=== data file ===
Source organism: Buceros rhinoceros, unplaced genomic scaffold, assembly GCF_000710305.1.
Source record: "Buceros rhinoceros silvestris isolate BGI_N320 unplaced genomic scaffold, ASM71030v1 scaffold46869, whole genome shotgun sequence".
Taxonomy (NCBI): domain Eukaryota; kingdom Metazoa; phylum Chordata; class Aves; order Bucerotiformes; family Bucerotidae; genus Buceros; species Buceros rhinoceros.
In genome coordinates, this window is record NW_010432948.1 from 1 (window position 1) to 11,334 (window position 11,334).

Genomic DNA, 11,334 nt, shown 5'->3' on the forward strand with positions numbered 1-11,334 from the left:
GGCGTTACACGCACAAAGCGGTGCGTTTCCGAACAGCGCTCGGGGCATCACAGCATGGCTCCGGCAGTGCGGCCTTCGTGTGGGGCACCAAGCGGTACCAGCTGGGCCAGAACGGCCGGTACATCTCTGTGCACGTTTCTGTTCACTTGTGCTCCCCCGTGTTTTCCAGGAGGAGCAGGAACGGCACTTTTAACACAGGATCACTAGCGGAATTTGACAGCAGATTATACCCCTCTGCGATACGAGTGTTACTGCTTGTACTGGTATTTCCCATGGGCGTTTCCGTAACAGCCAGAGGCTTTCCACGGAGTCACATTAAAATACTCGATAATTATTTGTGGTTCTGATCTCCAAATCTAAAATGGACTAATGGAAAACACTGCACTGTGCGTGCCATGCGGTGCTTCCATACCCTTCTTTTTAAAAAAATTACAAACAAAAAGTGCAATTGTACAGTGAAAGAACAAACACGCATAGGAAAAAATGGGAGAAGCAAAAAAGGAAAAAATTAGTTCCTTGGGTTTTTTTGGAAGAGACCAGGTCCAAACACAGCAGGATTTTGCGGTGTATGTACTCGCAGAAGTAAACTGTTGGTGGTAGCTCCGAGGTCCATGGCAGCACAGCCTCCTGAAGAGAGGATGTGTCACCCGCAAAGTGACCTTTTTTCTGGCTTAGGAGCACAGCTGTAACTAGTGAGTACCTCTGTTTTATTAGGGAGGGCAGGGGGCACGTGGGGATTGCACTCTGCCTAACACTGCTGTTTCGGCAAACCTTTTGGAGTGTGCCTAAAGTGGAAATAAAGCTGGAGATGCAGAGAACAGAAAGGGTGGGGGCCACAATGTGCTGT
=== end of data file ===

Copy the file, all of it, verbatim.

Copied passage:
Source organism: Buceros rhinoceros, unplaced genomic scaffold, assembly GCF_000710305.1.
Source record: "Buceros rhinoceros silvestris isolate BGI_N320 unplaced genomic scaffold, ASM71030v1 scaffold46869, whole genome shotgun sequence".
Taxonomy (NCBI): domain Eukaryota; kingdom Metazoa; phylum Chordata; class Aves; order Bucerotiformes; family Bucerotidae; genus Buceros; species Buceros rhinoceros.
In genome coordinates, this window is record NW_010432948.1 from 1 (window position 1) to 11,334 (window position 11,334).

Genomic DNA, 11,334 nt, shown 5'->3' on the forward strand with positions numbered 1-11,334 from the left:
GGCGTTACACGCACAAAGCGGTGCGTTTCCGAACAGCGCTCGGGGCATCACAGCATGGCTCCGGCAGTGCGGCCTTCGTGTGGGGCACCAAGCGGTACCAGCTGGGCCAGAACGGCCGGTACATCTCTGTGCACGTTTCTGTTCACTTGTGCTCCCCCGTGTTTTCCAGGAGGAGCAGGAACGGCACTTTTAACACAGGATCACTAGCGGAATTTGACAGCAGATTATACCCCTCTGCGATACGAGTGTTACTGCTTGTACTGGTATTTCCCATGGGCGTTTCCGTAACAGCCAGAGGCTTTCCACGGAGTCACATTAAAATACTCGATAATTATTTGTGGTTCTGATCTCCAAATCTAAAATGGACTAATGGAAAACACTGCACTGTGCGTGCCATGCGGTGCTTCCATACCCTTCTTTTTAAAAAAATTACAAACAAAAAGTGCAATTGTACAGTGAAAGAACAAACACGCATAGGAAAAAATGGGAGAAGCAAAAAAGGAAAAAATTAGTTCCTTGGGTTTTTTTGGAAGAGACCAGGTCCAAACACAGCAGGATTTTGCGGTGTATGTACTCGCAGAAGTAAACTGTTGGTGGTAGCTCCGAGGTCCATGGCAGCACAGCCTCCTGAAGAGAGGATGTGTCACCCGCAAAGTGACCTTTTTTCTGGCTTAGGAGCACAGCTGTAACTAGTGAGTACCTCTGTTTTATTAGGGAGGGCAGGGGGCACGTGGGGATTGCACTCTGCCTAACACTGCTGTTTCGGCAAACCTTTTGGAGTGTGCCTAAAGTGGAAATAAAGCTGGAGATGCAGAGAACAGAAAGGGTGGGGGCCACAATGTGCTGT